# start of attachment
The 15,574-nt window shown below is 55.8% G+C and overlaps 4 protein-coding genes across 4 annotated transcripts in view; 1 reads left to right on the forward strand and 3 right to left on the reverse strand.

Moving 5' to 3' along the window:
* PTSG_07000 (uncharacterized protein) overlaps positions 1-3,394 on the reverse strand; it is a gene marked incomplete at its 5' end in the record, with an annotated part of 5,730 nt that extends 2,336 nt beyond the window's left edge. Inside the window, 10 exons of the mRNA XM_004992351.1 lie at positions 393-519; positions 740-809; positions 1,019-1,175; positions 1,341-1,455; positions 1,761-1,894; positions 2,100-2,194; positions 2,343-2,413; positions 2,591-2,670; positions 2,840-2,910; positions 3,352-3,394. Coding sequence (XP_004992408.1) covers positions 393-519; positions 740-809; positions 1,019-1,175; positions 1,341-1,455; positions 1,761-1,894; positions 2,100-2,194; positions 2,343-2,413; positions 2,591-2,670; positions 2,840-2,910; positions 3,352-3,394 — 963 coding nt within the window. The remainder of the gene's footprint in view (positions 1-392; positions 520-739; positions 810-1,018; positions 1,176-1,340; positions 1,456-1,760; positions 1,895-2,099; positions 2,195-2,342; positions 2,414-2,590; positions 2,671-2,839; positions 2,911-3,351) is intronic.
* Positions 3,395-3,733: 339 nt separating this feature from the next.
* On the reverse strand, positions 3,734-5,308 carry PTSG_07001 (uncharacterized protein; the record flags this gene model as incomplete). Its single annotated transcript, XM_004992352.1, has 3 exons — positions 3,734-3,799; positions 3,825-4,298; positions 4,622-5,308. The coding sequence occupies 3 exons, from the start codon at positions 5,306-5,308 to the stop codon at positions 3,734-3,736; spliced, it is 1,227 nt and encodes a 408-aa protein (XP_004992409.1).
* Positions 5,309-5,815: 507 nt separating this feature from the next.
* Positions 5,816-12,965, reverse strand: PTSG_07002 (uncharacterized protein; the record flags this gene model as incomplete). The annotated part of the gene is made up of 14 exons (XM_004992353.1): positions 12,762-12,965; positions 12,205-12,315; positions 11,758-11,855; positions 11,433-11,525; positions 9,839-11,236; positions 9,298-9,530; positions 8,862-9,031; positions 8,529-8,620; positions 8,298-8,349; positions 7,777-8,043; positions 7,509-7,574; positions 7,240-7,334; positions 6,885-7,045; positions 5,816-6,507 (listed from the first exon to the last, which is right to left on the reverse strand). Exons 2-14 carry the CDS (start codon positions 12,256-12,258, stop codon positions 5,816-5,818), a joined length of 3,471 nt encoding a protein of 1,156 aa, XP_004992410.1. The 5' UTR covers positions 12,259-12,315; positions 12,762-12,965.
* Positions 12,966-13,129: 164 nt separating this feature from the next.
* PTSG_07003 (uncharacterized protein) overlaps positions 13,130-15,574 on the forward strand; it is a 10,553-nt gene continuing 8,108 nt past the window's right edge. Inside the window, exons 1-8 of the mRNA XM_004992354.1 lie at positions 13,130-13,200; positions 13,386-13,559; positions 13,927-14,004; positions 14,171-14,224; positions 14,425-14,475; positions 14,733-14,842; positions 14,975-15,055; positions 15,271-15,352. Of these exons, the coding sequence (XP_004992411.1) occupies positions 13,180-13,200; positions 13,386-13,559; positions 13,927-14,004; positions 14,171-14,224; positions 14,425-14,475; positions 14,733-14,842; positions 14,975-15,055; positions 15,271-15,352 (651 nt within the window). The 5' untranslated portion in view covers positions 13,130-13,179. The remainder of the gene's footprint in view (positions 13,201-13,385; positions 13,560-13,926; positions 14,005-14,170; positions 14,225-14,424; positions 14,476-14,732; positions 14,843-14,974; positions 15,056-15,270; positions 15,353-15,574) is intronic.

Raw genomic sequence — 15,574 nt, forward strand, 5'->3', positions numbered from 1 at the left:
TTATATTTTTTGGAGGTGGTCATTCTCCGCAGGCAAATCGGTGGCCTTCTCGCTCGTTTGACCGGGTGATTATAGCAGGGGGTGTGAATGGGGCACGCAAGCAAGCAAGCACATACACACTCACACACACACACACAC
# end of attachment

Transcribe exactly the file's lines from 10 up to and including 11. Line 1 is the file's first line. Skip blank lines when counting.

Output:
Raw genomic sequence — 15,574 nt, forward strand, 5'->3', positions numbered from 1 at the left:
TTATATTTTTTGGAGGTGGTCATTCTCCGCAGGCAAATCGGTGGCCTTCTCGCTCGTTTGACCGGGTGATTATAGCAGGGGGTGTGAATGGGGCACGCAAGCAAGCAAGCACATACACACTCACACACACACACACAC